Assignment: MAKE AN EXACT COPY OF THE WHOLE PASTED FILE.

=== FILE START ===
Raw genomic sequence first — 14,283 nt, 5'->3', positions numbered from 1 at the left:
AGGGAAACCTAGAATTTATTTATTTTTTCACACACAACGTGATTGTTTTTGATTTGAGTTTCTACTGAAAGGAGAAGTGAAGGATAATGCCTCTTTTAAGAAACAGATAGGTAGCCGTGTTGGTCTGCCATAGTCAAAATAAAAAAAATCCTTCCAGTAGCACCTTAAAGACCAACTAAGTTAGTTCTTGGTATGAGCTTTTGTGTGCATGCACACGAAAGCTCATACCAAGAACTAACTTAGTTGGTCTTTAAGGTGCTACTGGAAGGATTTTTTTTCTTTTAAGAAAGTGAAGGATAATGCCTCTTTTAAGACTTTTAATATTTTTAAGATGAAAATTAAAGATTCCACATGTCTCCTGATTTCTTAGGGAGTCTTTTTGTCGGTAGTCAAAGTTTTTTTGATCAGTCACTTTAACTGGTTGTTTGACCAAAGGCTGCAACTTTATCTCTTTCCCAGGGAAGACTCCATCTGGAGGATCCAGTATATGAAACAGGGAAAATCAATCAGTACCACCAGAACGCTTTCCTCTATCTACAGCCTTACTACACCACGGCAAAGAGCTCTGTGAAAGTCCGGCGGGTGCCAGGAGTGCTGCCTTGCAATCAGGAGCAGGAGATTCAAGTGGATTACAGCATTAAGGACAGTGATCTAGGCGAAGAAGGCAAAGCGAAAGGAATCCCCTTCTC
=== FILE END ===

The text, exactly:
Raw genomic sequence first — 14,283 nt, 5'->3', positions numbered from 1 at the left:
AGGGAAACCTAGAATTTATTTATTTTTTCACACACAACGTGATTGTTTTTGATTTGAGTTTCTACTGAAAGGAGAAGTGAAGGATAATGCCTCTTTTAAGAAACAGATAGGTAGCCGTGTTGGTCTGCCATAGTCAAAATAAAAAAAATCCTTCCAGTAGCACCTTAAAGACCAACTAAGTTAGTTCTTGGTATGAGCTTTTGTGTGCATGCACACGAAAGCTCATACCAAGAACTAACTTAGTTGGTCTTTAAGGTGCTACTGGAAGGATTTTTTTTCTTTTAAGAAAGTGAAGGATAATGCCTCTTTTAAGACTTTTAATATTTTTAAGATGAAAATTAAAGATTCCACATGTCTCCTGATTTCTTAGGGAGTCTTTTTGTCGGTAGTCAAAGTTTTTTTGATCAGTCACTTTAACTGGTTGTTTGACCAAAGGCTGCAACTTTATCTCTTTCCCAGGGAAGACTCCATCTGGAGGATCCAGTATATGAAACAGGGAAAATCAATCAGTACCACCAGAACGCTTTCCTCTATCTACAGCCTTACTACACCACGGCAAAGAGCTCTGTGAAAGTCCGGCGGGTGCCAGGAGTGCTGCCTTGCAATCAGGAGCAGGAGATTCAAGTGGATTACAGCATTAAGGACAGTGATCTAGGCGAAGAAGGCAAAGCGAAAGGAATCCCCTTCTC